revertant


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re·ver·tant

(rē-ver'tănt),
In microbial genetics, a mutant that has reverted to its former genotype (true reversion) or to the original phenotype by means of a suppressor mutation.
[L. revertans, pres.p. of reverto, to turn back]

revertant

(rĭ-vûr′tnt)
adj.
Having reverted to the normal phenotype, usually by a second mutation: a revertant mutant; revertant cells.
n.
A revertant organism, cell, or strain.

re·ver·tant

(rē-vĕr'tănt)
microbial genetics A mutant that has reverted to its former genotype (true reversion) or to the original phenotype by means of a suppressor mutation.
[L. reverto, to turn back]

revertant

see REVERSION.

Patient discussion about revertant

Q. Could it revert back to my mom? If yes, how to deal with it? my mom’s lump is removed, chemotherapy is just over and she is getting well. My mom is a tea and coffee lover. But with doctors advice she did cut down on tea/coffee say once in a week. Could it revert back to my mom? If yes, how to deal with it?

A. Tea and coffee do not have any impact on the breast cancer recurrence. Caffeine in the coffee needs to be monitored as it increases some symptoms for breast lumps which are not cancerous but can increase the risk for cancer. It doesn’t show any link in cancer recurrence. Tea has nothing to do with cancer recurrence rather it is being proved having green tea helps in reduction of the tumor. Your mom can have green tea, if she feels unsafe to have coffee or normal tea.

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A mutagenic effect (increase in revertant colony numbers as compared to control counts) was not observed for any of the valerian extracts tested up to the concentration of 5000 [micro]g/plate in any of the 5 test strains in two independent experiments with and without metabolic activation (plate incorporation and pre-incubation test, respectively), even if common regulatory thresholds of 2 (for strains TA 98, TA 100, TA 1535 and TA 1537) or 1.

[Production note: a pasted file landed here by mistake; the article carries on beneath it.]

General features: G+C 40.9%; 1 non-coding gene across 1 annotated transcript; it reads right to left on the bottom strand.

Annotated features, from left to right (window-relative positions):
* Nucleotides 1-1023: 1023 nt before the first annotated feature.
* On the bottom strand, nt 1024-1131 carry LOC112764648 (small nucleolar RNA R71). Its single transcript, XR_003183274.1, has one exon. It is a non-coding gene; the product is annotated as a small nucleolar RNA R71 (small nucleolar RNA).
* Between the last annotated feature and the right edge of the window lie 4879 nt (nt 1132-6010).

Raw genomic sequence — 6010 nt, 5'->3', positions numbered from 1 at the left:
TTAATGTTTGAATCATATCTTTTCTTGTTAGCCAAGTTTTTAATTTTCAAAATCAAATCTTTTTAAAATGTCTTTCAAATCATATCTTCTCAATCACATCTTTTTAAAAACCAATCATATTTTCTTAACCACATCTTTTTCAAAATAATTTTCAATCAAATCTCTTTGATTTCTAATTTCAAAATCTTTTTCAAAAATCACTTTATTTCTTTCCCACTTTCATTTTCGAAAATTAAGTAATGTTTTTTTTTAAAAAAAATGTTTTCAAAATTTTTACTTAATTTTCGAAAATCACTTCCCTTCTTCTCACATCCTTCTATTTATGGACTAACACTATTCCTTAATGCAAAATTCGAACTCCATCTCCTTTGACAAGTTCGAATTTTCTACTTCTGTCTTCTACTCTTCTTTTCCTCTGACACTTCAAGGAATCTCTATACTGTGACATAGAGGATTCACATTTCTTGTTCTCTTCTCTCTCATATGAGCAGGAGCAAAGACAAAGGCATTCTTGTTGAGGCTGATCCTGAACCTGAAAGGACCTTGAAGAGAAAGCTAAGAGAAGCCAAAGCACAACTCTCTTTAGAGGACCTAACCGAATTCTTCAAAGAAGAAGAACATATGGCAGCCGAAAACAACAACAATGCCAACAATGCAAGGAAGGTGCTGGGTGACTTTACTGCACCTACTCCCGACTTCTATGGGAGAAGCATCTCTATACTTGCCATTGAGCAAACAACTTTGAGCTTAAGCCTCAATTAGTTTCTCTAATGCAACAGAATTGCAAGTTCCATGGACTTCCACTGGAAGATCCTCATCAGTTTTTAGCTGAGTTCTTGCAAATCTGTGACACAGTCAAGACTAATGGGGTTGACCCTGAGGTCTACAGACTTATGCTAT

Significantly increasec values compared to NR point to a potential enhancement of revertant rates, reduced values to cytotoxicity.
Juices from ten citrus varieties reduced significantly the number of revertant colonies induced by N-nitro-o-phenylenediamine (NPD) in TA 97a and sodium azide in TA 100 strains of Salmonella typhimurium (Bala & Grover, 1989).
Significant increases in the number of revertant colonies were induced by the known mutagens and carcinogens sodium azide, 2-nitrofluorene, 2-aminoanthracene when tested under the same conditions (Meester and Leonard, 1988).
2]) indicated a count of more than twice the revertant colonies of TA 102 as the negative control.
Pseudogene rp028 was inactivated in a virulent E strain but not in its virulent revertant Evir strain (9).
E strain and its revertant Evir strain differed by a single nucleotide insertion in E strain at position 732 in rp028, which we reported previously (9).
Concentrations needed for 50% inhibition of mutagen-induced revertant formation was found to be 5 mg/plate.
The plates were incubated for 48 h at 37[degrees]C and the revertant colonies were counted using a colony counter.
25-100 [micro]g/plate was also checked for possible toxic or mutagenic effects in both TA98 and TA100 strains and no change in spontaneous revertant count indicated absence of any mutagenic/toxic effects of DBM in the tested dose range (see footnote of Tables 1-3 for revertant counts).
Histidine revertant colonies were scored after 48 hrs of incubation.
The revertant colonies were counted, and the toxic effect was determined by viewing the background lawn under a stereo microscope.